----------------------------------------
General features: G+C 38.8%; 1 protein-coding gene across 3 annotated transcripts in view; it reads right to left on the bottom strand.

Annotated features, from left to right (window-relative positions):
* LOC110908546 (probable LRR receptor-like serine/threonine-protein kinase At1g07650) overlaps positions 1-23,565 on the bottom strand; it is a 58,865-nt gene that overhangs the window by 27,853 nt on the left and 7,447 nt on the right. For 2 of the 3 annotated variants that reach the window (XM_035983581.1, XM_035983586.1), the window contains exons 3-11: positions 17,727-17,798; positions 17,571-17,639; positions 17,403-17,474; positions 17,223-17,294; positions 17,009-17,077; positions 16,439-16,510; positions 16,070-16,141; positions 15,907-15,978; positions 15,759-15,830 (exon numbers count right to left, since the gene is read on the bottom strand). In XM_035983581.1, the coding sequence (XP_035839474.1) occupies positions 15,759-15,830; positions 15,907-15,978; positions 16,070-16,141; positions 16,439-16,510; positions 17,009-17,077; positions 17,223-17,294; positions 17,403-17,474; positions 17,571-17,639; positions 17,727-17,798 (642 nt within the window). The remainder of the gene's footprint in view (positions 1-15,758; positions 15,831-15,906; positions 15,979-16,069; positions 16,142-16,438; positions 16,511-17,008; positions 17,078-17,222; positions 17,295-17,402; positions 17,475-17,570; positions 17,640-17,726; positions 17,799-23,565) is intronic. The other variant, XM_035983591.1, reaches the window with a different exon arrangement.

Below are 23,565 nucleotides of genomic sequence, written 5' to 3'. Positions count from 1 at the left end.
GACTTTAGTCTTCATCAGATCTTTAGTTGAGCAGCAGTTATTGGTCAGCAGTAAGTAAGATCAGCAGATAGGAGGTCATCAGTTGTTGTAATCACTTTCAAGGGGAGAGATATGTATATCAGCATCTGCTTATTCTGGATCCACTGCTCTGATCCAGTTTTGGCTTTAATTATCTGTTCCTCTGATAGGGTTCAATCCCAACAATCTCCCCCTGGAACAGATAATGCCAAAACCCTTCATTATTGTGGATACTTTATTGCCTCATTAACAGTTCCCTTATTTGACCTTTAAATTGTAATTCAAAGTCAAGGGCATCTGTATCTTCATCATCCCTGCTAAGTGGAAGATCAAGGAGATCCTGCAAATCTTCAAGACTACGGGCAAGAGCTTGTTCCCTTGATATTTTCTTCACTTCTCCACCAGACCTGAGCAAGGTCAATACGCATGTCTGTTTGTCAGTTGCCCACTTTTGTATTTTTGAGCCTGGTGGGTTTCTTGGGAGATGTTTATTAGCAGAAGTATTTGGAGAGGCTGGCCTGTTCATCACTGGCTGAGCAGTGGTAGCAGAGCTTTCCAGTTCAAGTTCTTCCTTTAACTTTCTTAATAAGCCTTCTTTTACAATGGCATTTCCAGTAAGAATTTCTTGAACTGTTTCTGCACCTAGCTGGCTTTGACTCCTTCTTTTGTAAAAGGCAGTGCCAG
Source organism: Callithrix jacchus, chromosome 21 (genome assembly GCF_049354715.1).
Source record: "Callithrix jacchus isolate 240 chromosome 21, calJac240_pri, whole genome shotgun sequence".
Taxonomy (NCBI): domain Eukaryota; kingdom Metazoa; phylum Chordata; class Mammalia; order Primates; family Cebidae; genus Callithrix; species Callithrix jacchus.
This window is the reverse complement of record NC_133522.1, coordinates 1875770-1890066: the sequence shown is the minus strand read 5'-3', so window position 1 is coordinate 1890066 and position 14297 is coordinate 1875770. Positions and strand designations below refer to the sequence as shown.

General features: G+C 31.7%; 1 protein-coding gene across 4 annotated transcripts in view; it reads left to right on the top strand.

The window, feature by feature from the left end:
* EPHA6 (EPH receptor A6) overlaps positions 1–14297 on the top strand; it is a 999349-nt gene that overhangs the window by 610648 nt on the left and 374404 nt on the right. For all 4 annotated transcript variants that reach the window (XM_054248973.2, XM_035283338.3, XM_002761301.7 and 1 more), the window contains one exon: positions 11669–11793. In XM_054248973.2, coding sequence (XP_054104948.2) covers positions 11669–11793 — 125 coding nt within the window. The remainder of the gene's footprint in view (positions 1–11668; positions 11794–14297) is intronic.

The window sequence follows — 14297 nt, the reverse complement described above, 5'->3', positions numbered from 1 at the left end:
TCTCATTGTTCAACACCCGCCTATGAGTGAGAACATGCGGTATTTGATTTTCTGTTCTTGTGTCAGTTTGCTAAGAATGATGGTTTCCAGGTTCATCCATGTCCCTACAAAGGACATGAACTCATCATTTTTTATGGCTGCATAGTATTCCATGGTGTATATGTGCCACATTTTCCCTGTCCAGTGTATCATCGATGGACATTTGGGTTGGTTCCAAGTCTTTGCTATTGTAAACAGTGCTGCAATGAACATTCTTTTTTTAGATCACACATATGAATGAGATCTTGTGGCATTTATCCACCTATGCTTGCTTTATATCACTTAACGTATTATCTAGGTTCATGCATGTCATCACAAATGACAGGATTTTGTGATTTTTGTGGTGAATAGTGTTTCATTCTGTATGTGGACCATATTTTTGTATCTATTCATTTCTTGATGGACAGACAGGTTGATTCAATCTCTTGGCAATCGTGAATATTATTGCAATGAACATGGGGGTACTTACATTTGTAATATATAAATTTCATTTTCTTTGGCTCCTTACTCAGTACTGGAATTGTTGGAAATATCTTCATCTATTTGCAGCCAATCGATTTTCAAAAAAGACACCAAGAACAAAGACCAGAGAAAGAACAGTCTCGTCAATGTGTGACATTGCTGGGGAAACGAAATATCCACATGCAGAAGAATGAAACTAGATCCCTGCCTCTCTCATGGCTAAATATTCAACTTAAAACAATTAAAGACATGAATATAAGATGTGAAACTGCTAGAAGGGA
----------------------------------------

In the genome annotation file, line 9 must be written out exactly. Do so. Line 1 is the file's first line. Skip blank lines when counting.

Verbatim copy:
This window is the reverse complement of record NC_133522.1, coordinates 1875770-1890066: the sequence shown is the minus strand read 5'-3', so window position 1 is coordinate 1890066 and position 14297 is coordinate 1875770. Positions and strand designations below refer to the sequence as shown.